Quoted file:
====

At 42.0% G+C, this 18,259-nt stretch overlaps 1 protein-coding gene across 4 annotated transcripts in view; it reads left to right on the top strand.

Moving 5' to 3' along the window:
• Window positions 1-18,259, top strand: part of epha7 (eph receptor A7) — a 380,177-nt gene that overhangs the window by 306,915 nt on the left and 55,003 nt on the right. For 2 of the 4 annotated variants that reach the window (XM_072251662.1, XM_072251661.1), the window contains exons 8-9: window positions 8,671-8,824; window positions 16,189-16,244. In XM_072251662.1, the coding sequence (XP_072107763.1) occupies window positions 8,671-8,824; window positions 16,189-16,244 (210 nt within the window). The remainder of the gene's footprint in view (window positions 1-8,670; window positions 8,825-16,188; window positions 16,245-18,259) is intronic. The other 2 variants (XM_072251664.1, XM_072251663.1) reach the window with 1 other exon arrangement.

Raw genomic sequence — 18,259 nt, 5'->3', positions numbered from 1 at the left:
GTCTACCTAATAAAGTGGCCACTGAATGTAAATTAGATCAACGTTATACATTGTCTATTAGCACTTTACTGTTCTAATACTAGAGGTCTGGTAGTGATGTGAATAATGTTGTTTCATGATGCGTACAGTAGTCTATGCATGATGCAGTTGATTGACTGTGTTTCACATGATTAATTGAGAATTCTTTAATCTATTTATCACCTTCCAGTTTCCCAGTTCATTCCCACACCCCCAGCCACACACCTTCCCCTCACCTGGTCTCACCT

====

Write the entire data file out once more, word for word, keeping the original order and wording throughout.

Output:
At 42.0% G+C, this 18,259-nt stretch overlaps 1 protein-coding gene across 4 annotated transcripts in view; it reads left to right on the top strand.

Moving 5' to 3' along the window:
• Window positions 1-18,259, top strand: part of epha7 (eph receptor A7) — a 380,177-nt gene that overhangs the window by 306,915 nt on the left and 55,003 nt on the right. For 2 of the 4 annotated variants that reach the window (XM_072251662.1, XM_072251661.1), the window contains exons 8-9: window positions 8,671-8,824; window positions 16,189-16,244. In XM_072251662.1, the coding sequence (XP_072107763.1) occupies window positions 8,671-8,824; window positions 16,189-16,244 (210 nt within the window). The remainder of the gene's footprint in view (window positions 1-8,670; window positions 8,825-16,188; window positions 16,245-18,259) is intronic. The other 2 variants (XM_072251664.1, XM_072251663.1) reach the window with 1 other exon arrangement.

Raw genomic sequence — 18,259 nt, 5'->3', positions numbered from 1 at the left:
GTCTACCTAATAAAGTGGCCACTGAATGTAAATTAGATCAACGTTATACATTGTCTATTAGCACTTTACTGTTCTAATACTAGAGGTCTGGTAGTGATGTGAATAATGTTGTTTCATGATGCGTACAGTAGTCTATGCATGATGCAGTTGATTGACTGTGTTTCACATGATTAATTGAGAATTCTTTAATCTATTTATCACCTTCCAGTTTCCCAGTTCATTCCCACACCCCCAGCCACACACCTTCCCCTCACCTGGTCTCACCT